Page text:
Artist's impression of the HD 106906 system. (ESA/Hubble, M. Kornmesser) SPACE Astronomers Confirm Exoplanet With a Truly Strange Orbit, Sort-of Like 'Planet Nine' MICHELLE STARR 15 DECEMBER 2020
Most of the over 4,300 confirmed exoplanets discovered to date share something in common – a relatively close orbit to their host star.
Now, astronomers have found something extraordinary – a giant exoplanet on a bizarre, 15,000-year orbit around a binary star. It's the first time scientists have been able to characterise such a huge orbit.
The exoplanet is called HD 106906 b, clocking in at 11 times the mass of Jupiter. It orbits a pair of hot, main-sequence yellow-white stars called HD 106906; these stars are just 15 million years old and orbit it each other in a mere 100 days. The whole system is 336 light-years away.
Although the place is overall very different from our own Solar System, the huge orbit of HD 106906 b is reminiscent of an elusive object astronomers are hoping to find closer to home – the hypothetical, extremely wide-orbit Planet Nine.
"This system draws a potentially unique comparison with our Solar System," said astronomer Meiji Nguyen of the University of California, Berkeley.
"It's very widely separated from its host stars on an eccentric and highly misaligned orbit, just like the prediction for Planet Nine. This [raises] the question of how these planets formed and evolved to end up in their current configuration."
The reason most of the exoplanets we find are relatively close to their stars is pretty simple, and it has to do with how we usually find and confirm exoplanets.
Two methods are the most commonly used – the transit method, where telescopes look for faint dips in the light of a star as an orbiting exoplanet passes in front of it, known as a transit; and the wobble method, very small changes in the wavelengths of a star's light as it is tugged by the exoplanet's gravity.
For both these methods, a single dip in starlight or a single wobble could be anything; generally astronomers want a few dips or wobbles, at regular intervals, in order to confirm an exoplanet.
So you can see why something on a larger orbit would be harder to confirm; Jupiter, for example, is on a 12-year orbit. So you'd have to be staring at the sky for a while.
(NASA, ESA, M. Nguyen/UC Berkeley, R. De Rosa/ESO, and P. Kalas/UC Berkeley/SETI Institute)
But HD 106906 b, first discovered in 2013, is a rare beast: an exoplanet that has been imaged directly. Most of the time exoplanets are too faint and too close to their host star for this, but HD 106906 b's distance means it doesn't disappear in the bright shine of its binary stars.
Still, working out the exoplanet's orbit wasn't easy. For that, a team of researchers needed data from the Hubble Space Telescope. Going back 14 years into the archives, they managed to obtain more data on HD 106906 b's slowly changing position at a distance of 737 astronomical units from its stars.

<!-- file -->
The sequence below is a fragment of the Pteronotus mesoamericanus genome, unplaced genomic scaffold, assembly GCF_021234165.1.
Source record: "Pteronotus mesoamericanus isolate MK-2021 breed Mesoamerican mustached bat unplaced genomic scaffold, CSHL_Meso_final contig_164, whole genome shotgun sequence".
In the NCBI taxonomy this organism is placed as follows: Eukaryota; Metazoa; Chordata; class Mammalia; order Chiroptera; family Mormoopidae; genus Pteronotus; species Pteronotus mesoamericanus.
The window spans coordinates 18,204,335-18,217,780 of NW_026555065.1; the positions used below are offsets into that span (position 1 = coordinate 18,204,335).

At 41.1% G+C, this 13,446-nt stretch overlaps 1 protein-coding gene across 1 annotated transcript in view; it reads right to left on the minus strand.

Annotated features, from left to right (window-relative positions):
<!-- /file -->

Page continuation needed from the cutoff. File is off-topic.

As you can imagine, an exoplanet on a 15,000-year orbit won't appear to move much in 14 years, but it was enough that astronomers could piece the orbit together.
The 15,000-year orbital period is only one part of what they learnt. The other, more baffling part is that the exoplanet is on a high orbital inclination – at a pronounced angle to the debris disc of material surrounding the two stars.
"To highlight why this is weird, we can just look at our own Solar System and see that all of the planets lie roughly in the same plane," Nguyen said.
"It would be bizarre if, say, Jupiter just happened to be inclined 30 degrees relative to the plane that every other planet orbits in. This raises all sorts of questions about how HD 106906 b ended up so far out on such an inclined orbit."
One possibility is that HD 106906 b wasn't born orbiting the binary stars. In this scenario, the exoplanet would have been a rogue, wandering space untethered until it passed close enough to a star (or binary) to be captured in orbit.
Another scenario – and one that the team is leaning towards – is that HD 106906 b formed in the binary's debris disc. Initially, drag in the disc would have caused the exoplanet's orbit to decay towards the star. There, at a closer orbit, the gravitational interactions between the two stars could have kicked the exoplanet out to a much farther, highly inclined orbit that became stabilised by a passing star.
Both scenarios could lead to the odd, eccentric orbit that produces irregularity observed in the debris disc orbiting the binary.
"It's like arriving at the scene of a car crash, and you're trying to reconstruct what happened," said astronomer Paul Kalas of UC Berkeley.
"Is it passing stars that perturbed the planet, then the planet perturbed the disc? Is it the binary in the middle that first perturbed the planet, and then it perturbed the disc? Or did passing stars disturb both the planet and disc at the same time? This is astronomy detective work, gathering the evidence we need to come up with some plausible storylines about what happened here."
And both scenarios have been proposed for Planet Nine (although in Planet Nine's case, Jupiter did the kicking), a hypothetical Solar System planet predicted to be around 5 to 10 times the mass of Earth, on an orbit around 300 to 700 astronomical units from the Sun.
There is significant doubt that Planet Nine exists, but HD 106906 b shows not just that such a strange orbit is possible, but that it can happen relatively early in the lifespan of a planetary system.
But there's more work to be done on HD 106906 b.
"There are still a lot of open questions about this system," said astronomer Robert De Rosa of the European Southern Observatory in Chile.
"It is likely that both observers and theorists alike will be studying HD 106906 for years to come, unraveling the many mysteries of this remarkable planetary system."
The research has been published in The Astronomical Journal.